PULLMAN – They run the 10,000 meters on Mooberry Track now only when the conference meet comes to town, or about every decade. Or dozen years, now that it’s the Larry Scott-12.
With the runners as with spectators, half the trick is just paying attention through 25 laps.
“There’s a certain point in the race when someone’s going to jump,” said Andrew Kimpel “and you’ve got to be ready and not fall asleep when that happens.”
The Washington State senior didn’t nod off in Saturday’s Pac-12 Track and Field Championships, but he probably felt like he could. A bronchial condition flared up in the last couple days and when the second pack in the 10K made their final burst, he didn’t have one.
“Trying not to wallow in it,” Kimpel said. “There’s still the 5K tomorrow.”
His last lap, of a sort.
And as good a time as any for a checkup on the great divide between limitless possibilities and adjusted horizons – in this case, from the vantage point of the standout high school distance runner, of which Spokane has had many.
Kimpel was one, a State 4A 3,200-meter champion at North Central but even more notably the lead dog on NC’s 2008 team that won the Nike Cross Nationals, a happy segue to what seemed to be enticing prospects at Washington State.
Which turned out to be “maybe not the Cinderella story I was hoping for,” he admitted.
“There were a few highlights – and a lot of bumps in the road.”
That’s a given for the college athlete. But often it seems as if distance runners experience the most fitful transitions – beset by the pounding rigors of their training, the usual pulls of college life and, yes, the psychological battering of getting their doors blown off by Kenyans every now and then.
Take for example the rest of Kimpel’s top-10 class from the 2008 Nike meet. For every Reed Connor (three-time Big Ten champ at Wisconsin) or Joe Rosa (Stanford’s 10K winner Saturday), others topped out as pluggers in good programs who never climbed a conference podium.
And Kimpel’s old NC teammates?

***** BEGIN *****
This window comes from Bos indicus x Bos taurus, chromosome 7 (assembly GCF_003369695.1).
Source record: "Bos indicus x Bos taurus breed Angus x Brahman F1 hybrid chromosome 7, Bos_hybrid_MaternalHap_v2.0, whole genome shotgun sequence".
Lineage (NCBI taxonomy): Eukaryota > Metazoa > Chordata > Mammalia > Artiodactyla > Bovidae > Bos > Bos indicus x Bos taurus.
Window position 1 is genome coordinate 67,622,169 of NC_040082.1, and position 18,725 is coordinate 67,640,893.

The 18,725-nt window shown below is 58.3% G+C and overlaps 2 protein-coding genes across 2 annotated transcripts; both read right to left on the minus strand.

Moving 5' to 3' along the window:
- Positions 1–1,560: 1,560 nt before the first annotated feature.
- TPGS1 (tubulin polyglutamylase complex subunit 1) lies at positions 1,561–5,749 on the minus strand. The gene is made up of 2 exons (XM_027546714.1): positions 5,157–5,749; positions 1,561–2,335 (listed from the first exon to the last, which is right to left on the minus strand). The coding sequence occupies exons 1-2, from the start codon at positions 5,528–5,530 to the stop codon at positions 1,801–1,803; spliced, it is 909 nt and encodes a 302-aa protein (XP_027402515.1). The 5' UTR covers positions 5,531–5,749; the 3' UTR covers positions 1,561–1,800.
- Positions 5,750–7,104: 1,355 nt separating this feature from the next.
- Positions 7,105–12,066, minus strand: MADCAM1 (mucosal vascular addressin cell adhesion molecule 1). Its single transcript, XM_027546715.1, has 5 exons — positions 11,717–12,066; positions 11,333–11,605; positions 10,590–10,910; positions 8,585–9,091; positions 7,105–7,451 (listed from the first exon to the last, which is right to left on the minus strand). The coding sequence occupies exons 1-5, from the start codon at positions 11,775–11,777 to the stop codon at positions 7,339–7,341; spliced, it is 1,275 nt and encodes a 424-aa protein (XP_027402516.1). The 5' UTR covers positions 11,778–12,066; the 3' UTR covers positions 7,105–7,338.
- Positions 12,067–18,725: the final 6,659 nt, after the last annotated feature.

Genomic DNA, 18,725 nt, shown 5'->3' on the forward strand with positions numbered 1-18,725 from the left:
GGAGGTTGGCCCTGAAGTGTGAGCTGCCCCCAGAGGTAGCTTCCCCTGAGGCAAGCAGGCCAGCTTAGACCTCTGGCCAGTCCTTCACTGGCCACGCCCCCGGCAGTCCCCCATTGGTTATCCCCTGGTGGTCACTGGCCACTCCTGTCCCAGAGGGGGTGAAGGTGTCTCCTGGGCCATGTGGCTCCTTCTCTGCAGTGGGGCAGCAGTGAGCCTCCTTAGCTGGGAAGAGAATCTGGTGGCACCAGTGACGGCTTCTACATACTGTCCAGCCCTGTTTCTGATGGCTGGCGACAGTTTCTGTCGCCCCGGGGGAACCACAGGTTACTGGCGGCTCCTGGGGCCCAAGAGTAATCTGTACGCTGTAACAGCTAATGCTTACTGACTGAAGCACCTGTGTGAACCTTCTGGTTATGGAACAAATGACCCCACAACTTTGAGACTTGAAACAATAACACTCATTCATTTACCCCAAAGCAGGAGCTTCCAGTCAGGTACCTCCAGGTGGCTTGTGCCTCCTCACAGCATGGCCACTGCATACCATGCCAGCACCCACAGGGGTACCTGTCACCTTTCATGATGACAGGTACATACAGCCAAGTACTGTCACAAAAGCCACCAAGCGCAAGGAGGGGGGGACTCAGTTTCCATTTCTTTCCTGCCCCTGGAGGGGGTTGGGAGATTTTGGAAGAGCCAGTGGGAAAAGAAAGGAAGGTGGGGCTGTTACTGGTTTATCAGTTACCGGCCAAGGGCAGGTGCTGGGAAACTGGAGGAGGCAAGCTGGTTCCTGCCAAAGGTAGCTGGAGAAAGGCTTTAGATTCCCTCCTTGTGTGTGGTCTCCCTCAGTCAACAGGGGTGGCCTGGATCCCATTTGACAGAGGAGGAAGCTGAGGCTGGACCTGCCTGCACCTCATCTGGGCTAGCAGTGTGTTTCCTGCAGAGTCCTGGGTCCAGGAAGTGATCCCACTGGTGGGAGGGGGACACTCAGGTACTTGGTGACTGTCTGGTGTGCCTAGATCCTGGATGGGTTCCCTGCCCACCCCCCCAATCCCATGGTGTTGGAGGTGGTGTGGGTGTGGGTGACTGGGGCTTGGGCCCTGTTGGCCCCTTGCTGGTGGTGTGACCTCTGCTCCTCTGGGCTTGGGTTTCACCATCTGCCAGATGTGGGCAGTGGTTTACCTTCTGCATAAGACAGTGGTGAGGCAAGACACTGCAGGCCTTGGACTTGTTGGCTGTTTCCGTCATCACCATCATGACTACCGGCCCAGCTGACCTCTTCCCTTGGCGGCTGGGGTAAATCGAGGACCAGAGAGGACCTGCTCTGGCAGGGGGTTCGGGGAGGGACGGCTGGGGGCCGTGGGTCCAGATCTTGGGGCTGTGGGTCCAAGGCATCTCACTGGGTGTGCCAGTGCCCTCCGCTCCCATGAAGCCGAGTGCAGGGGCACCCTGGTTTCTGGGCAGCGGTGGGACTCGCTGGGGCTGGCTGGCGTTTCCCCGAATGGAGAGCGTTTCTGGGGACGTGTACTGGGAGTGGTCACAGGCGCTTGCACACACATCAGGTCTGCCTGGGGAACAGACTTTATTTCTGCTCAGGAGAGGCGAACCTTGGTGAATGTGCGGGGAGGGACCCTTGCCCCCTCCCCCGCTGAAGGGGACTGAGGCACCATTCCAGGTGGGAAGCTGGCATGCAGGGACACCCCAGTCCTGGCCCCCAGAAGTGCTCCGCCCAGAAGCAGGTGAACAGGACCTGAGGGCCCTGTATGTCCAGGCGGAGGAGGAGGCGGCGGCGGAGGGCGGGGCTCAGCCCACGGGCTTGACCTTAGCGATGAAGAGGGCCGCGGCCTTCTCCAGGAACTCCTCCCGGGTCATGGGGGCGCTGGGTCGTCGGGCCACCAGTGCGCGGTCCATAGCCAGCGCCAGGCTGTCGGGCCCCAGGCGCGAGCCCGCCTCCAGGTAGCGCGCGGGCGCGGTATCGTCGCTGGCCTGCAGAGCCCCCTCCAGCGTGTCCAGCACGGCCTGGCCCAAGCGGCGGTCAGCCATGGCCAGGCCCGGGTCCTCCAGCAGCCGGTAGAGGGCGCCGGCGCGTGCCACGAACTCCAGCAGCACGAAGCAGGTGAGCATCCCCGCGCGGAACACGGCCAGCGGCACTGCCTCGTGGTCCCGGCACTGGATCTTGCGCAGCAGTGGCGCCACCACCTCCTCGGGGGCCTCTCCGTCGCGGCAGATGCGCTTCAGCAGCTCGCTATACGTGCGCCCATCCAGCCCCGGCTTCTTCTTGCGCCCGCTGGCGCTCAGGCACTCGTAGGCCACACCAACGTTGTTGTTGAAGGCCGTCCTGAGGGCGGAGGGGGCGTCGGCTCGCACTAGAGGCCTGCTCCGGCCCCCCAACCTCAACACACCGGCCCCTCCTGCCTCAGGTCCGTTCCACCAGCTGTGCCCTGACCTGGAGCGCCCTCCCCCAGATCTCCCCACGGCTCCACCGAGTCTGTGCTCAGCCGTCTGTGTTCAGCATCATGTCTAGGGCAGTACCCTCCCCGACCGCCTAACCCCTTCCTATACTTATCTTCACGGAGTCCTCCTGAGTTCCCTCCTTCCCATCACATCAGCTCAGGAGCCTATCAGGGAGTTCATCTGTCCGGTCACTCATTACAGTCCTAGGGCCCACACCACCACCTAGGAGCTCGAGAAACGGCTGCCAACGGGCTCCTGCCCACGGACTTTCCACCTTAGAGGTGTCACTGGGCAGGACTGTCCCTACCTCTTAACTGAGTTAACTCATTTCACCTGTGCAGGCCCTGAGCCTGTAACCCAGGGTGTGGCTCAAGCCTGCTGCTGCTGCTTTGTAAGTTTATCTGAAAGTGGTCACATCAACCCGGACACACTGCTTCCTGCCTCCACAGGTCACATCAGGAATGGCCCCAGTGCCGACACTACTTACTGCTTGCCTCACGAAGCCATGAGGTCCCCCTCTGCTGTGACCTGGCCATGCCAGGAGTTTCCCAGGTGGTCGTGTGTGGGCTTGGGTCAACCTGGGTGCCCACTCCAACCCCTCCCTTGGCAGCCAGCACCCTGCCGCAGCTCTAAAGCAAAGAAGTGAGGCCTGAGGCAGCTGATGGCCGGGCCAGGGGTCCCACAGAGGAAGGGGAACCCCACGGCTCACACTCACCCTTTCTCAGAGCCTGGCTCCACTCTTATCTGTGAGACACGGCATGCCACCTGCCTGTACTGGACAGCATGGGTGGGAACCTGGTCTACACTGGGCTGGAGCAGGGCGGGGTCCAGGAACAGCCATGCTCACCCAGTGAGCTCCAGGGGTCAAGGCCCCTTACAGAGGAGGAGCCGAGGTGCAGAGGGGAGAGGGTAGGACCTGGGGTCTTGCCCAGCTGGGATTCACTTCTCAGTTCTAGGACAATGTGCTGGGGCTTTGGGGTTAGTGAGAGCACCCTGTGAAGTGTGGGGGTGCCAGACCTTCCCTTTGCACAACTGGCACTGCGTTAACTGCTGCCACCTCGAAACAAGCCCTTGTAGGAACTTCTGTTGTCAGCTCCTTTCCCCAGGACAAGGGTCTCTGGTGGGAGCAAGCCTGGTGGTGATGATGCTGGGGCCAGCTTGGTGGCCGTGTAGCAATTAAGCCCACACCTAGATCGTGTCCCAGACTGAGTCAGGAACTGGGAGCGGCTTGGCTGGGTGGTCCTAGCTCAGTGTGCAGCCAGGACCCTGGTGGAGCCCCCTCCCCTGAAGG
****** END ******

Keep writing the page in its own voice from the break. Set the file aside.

Jeff Howard, who dazzled with a conference title indoors as a freshman at Boise State, will have one last college race in the NCAA preliminary round at 10,000 in two weeks. From a solid freshman year at BYU, Ben Johnston did a two-year mission, then redshirted this season while resuming his running.
But after a couple years in the program at Texas, Leon Dean shelved the sport to concentrate on his chemical engineering degree (“Brainiac,” said Kimpel) with grad school ahead. Alex Avila, who ran briefly at Eastern Washington, now works in the lumber industry in Lewis County, and Adam Reid with Wells Fargo in Spokane. And Casey Adams ran 10th in Friday’s Ivy League steeplechase.
“There’s been a little bit of everything for all of us,” Kimpel said. “I guess you’d expect that.”
For Kimpel, everything included a fourth-place finish at the USA Cross Country Championships and 54th at worlds as a freshman. Two years later, he was WSU’s No. 1 as the Cougs reached the NCAA nationals. But he also battled sinus infections for two years until surgery corrected a deviated septum, and then hamstring trouble that had him limping for a year. And he’s running for his third distance coach at WSU.
But really, the everything was discovery.
“The most unexpected thing for me was that everybody progresses differently,” he said. “People you’d never heard of will make a significant jump. Maybe they’ll get into a different level of training of what they’ve had and just go – and you’re already surrounded by people who were really good to begin with.”
There was something else, too.
“I eventually realized it’s kind of a business in college,” Kimpel said. “That’s what coaches do – it’s their job, looking for the best guys. So (scholarship) money gets pushed to the best, and sometimes the focus, too. And I understand it, but I think some coaching gets lost in terms of looking out for athletes at the personal level.”
Back in Spokane, NC coach Jon Knight – who ran at WSU nearly 30 years after similar trials to start his college career at Montana – grasps the message.
“Over the years, how do I put it, I think we create in Spokane a family for runners that I don’t know they always experience when they’ve gone off,” he said.
That’s been echoed by more than one running alum of the Greater Spokane League, where the sport often has been feted as much as football.
“I think what I try to do is get them to see themselves as lifelong athletes – it’s a journey you’re on,” Knight said. “It doesn’t end with high school and it doesn’t have to end with college. If you view it like that, any one setback’s not too big of a deal.”
Besides, Kimpel already feels as if he’s on the awards stand. Last Thanksgiving, he lined up a job with a tax software company to put his information systems degree to use and he’ll start in July. He may make one start first if he can make the cut for the NCAA prelims.
“But really, I’m ready for the next chapter,” he said.
And different horizons.
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